I struck up a friendship with Ben of Ben and Jerry’s ice cream. They offered us a chance to make an ingredient for their chocolate fudge brownie ice cream. This offered us larger opportunities for employment, people who wanted to come off of welfare. We created teams who had to produce a certain amount – if they produced more they would all share in the profits. So as each new person comes in, the new employees become part of a team, and while most of us are busy worrying only about ourselves, it’s now of benefit to every member of the team if this new person catches on and does well. If the person works hard they all make money. If they screw up the team makes less money. If they just want to make enough so that they can go out on the weekend and score more drugs then the team will request that they leave. From a profit standpoint: they are making money. From a non-profit standpoint: it serves the community. From a Zen standpoint: they realize the interconnectedness of life. These goals underlie all of our projects.
These three components are necessary – many businesses have a strong social justice aspect, but they lack the spiritual piece. Greyston feels very different as a result. One day a year there’s a big gathering, and the 180 staff have ‘mandala day’. One year they made a big mural, and you’d think it was done by a Baptist group. I would love any dharma group to come up with a mandala as beautiful as this one. The principle of one family and interconnection underlies everything.
The book Instructions to the Cook outlined five the five main “courses” of life: spirituality, study, livelihood, social action, and relationship and community. There are five Buddhist families within the mandala, the circle of life.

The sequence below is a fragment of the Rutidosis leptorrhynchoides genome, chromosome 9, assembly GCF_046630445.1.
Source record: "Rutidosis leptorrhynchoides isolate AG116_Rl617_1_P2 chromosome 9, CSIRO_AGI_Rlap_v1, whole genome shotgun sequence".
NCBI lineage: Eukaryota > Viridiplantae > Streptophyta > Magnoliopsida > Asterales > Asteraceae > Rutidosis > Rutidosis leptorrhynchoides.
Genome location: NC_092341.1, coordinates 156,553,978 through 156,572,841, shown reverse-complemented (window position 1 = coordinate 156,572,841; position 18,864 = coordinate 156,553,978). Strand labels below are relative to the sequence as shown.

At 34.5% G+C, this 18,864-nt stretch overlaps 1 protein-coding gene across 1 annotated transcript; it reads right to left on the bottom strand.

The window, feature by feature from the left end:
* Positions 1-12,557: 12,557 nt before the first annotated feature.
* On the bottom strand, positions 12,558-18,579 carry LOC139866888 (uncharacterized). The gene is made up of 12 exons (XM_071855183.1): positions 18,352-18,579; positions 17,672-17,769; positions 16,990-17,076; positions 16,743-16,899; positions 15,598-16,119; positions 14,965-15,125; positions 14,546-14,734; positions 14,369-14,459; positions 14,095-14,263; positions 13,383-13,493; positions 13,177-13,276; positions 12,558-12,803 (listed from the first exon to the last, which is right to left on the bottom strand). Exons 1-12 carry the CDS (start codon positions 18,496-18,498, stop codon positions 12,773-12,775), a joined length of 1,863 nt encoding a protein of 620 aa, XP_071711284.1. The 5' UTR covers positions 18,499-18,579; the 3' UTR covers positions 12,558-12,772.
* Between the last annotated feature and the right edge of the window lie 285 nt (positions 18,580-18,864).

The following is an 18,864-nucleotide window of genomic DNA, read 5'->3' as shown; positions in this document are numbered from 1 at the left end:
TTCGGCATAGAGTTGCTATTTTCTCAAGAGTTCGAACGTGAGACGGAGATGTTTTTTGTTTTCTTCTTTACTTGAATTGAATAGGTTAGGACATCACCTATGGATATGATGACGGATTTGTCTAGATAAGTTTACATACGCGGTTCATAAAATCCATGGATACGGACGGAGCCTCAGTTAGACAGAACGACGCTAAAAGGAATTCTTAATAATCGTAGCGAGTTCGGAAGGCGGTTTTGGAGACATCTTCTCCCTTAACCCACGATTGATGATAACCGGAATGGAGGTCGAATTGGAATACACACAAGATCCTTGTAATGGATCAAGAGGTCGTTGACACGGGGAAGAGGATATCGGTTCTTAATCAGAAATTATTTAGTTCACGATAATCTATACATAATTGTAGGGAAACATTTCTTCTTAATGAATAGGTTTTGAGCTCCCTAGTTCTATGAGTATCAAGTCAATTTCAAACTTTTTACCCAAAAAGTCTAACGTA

1. Buddha: This is about not-knowing and non-duality. The energy of spaciousness. It’s often placed in the middle of the mandala.
2. Ratma: livelihood, where do your resources come from? The Zen school is also a Ratma family because it is based on lineage. It can be literally translated as “the jewel” and Bernie’s original gloss converts this into something more practical.
3. Karma – action (social action).
4. Vadra: study and trainings.
5. Padma: relationships. (is this the hardest practice of all?)
We’re working with the homeless, but it’s also important for them, like for everyone else, to do community work. Everyone gets involved with social action. The first housing project we did saw 19 new apartments come up, we worked with people in shelters for a year and finally their apartments were ready. On the first thanksgiving we were going to prep a big communal meal and asked them to invite some of the folks from the shelters. They said, no way, we’re not inviting them, we don’t want them around. But we had to find a way to make that possible, to keep saying yes, to open.